In the Perkunas campaign, Sea Shepherd Germany patrolled the Puck Bay in Poland for several weeks with the M/V Emanuel Bronner to monitor gillnets used for fishing. The number of critically endangered Baltic harbor porpoise caught as bycatch (the catch of non-targeted species) has been particularly high in this area. Studies also show that most of the unintended catches resulted from fishing gear unofficially called “semi-driftnets”.
The harbor porpoise is listed as a “species of community interest” whose conservation requires the designation of special conservation areas according to the EU Habitats Directive. Puck Bay is one of these areas, as it is an important habitat for the Baltic population. Despite that, numerous examples of fishing gears have be found inside the bay. In a week of patrols, the crew of the M/V Emanuel Bronner documented a minimum of 60 permanently set nets. Most them are considered semi-driftnets. While gillnets are usually anchored on both ends, the semi-driftnets are floating freely on one side. They are therefore a variation of driftnets, which have been banned in the Baltic Sea by the EU since 2008 because after being classified as particularly dangerous for non-targeted species.
Due to a lack of a proper definition, any net that is anchored can be declared a gillnet. The fishermen in Puck Bay, who were using mainly driftnets as fishing gear before the ban, are using this loophole to continue fishing with their nets by putting an anchor on one end. For harbor porpoises it is dangerous when the nets change direction with the current. Also, the nets are floating on the surface – an area where the porpoises must go to breathe. Additionally, the risk for entanglement is high since the net isn’t pulled taught. Semi-driftnets are death traps for harbor porpoises, seals and sea birds – but so are gillnets. In fact, gillnets are responsible for the majority of bycaught porpoises in the Baltic Sea. Since they are both non-selective, they are the same threat for the animals.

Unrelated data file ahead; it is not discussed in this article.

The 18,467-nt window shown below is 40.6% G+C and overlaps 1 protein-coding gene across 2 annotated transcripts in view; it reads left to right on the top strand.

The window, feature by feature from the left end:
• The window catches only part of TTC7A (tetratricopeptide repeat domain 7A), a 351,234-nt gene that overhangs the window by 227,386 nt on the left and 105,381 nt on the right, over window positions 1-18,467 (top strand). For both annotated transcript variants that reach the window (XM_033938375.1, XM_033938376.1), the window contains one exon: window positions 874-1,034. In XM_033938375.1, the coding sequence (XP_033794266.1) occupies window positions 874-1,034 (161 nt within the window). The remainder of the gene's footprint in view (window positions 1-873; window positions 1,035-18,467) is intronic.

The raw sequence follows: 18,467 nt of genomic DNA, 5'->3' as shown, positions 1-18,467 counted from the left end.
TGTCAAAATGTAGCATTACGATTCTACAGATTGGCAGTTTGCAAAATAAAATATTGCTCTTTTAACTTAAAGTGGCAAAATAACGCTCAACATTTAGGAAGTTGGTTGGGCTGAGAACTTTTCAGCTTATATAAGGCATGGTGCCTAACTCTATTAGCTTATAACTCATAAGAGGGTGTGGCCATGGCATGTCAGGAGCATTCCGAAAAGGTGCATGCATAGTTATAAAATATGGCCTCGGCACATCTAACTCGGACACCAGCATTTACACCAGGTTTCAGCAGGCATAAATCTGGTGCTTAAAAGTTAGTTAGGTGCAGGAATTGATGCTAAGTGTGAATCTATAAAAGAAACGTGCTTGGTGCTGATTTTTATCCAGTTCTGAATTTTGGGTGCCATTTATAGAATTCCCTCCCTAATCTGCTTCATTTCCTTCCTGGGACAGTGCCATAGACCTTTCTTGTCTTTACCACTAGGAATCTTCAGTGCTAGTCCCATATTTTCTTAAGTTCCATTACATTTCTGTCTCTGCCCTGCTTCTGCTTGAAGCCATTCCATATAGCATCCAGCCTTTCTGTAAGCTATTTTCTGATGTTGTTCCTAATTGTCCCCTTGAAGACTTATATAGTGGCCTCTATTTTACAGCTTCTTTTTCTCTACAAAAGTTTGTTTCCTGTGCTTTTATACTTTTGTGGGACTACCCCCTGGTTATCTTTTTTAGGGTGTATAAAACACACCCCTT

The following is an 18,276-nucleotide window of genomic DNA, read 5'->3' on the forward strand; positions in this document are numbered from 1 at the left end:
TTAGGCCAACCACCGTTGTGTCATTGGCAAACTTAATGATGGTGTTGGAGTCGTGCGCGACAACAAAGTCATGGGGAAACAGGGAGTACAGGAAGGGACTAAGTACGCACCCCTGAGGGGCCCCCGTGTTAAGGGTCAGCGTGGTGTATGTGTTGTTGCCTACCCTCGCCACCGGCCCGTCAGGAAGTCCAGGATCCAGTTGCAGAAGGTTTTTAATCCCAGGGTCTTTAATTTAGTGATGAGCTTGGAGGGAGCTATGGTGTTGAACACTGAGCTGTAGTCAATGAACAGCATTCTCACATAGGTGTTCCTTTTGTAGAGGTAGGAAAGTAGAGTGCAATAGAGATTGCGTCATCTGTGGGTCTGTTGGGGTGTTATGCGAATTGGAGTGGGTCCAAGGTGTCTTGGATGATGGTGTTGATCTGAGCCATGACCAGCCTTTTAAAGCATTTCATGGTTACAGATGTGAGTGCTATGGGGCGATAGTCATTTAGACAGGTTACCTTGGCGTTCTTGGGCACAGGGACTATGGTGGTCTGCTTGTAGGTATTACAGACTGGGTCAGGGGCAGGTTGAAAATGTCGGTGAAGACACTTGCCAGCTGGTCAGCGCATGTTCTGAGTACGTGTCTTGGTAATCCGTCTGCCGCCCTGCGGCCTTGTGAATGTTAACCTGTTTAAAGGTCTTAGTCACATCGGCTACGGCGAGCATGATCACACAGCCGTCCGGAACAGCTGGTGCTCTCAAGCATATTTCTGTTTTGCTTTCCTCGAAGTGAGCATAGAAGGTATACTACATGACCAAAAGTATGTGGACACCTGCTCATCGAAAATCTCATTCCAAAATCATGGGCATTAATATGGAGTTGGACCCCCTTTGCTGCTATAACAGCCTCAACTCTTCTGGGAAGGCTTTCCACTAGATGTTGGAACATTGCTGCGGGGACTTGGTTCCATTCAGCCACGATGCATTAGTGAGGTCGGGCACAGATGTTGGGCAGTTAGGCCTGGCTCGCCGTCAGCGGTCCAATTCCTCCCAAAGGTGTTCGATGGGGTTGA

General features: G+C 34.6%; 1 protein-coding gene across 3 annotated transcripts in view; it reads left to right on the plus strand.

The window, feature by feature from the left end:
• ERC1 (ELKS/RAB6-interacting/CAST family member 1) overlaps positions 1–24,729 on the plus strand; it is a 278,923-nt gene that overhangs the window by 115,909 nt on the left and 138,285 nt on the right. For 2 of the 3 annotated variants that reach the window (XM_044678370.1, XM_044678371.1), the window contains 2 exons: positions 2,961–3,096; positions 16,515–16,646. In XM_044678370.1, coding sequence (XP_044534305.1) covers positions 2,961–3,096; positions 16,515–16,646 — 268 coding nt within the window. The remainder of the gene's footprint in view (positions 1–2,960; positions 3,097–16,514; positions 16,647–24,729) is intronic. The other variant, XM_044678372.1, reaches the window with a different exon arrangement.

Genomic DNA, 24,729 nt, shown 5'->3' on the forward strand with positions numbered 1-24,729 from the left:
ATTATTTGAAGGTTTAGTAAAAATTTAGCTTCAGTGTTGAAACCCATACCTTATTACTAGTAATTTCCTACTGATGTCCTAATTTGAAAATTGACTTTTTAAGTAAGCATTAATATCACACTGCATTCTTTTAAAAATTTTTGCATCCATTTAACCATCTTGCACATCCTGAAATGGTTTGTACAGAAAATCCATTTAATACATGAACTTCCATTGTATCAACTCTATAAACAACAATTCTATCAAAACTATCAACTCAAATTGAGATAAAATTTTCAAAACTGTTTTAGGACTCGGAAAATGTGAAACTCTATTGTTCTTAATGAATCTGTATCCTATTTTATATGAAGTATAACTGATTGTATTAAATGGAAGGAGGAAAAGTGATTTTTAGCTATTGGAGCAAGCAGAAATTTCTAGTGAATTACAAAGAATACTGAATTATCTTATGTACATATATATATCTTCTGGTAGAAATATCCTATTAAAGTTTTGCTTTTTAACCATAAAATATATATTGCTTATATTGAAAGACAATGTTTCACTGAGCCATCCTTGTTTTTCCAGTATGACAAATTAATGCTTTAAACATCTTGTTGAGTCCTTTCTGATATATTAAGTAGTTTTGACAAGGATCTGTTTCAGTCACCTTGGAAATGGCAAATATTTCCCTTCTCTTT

While ban of driftnets in 2008 was a right decision, gillnets should have been banned at the same time. Considering that the Polish fishermen in Puck Bay continue using the same nets with a little modification, it becomes clear that the ban did not lead to an actual change. The unintentional negative side-effect was that fishermen have stopped reporting bycatch of harbor porpoises out of fear that it would result in a ban of gillnets. There are now cases of fishermen covering up bycatch evidence by putting stones in the bodies of the dead porpoises so that they’ll sink to the seabed. When carcasses wash-up on shore, they are usually too decomposed to determine the actual cause of death. Sometimes, only the flukes (or nose) of the porpoises are found, which were cut off when removing the entangled animal from a net. Some scientists claim that more than half of the washed-up porpoises died as a result of bycatch.
In fact, the number of bycaught porpoises has not changed since the driftnet ban, but the number of reported cases has gone down. In March the Hel Marine Station reported that a healthy young male harbor porpoise was bycaught in a gillnet on the Polish coast in Rowy. Another porpoise washed up in May of the same year between Sopot and Gdynia in the Gulf of Gdansk, in a decomposed state. Both porpoises were from the critically endangered Baltic population. With only 500 animals left, there is no time for weak and ineffective regulations that can be circumvented through loopholes: any type of set-nets, such as gillnets, must be banned in areas important for the survival of the harbor porpoise, such as Puck Bay.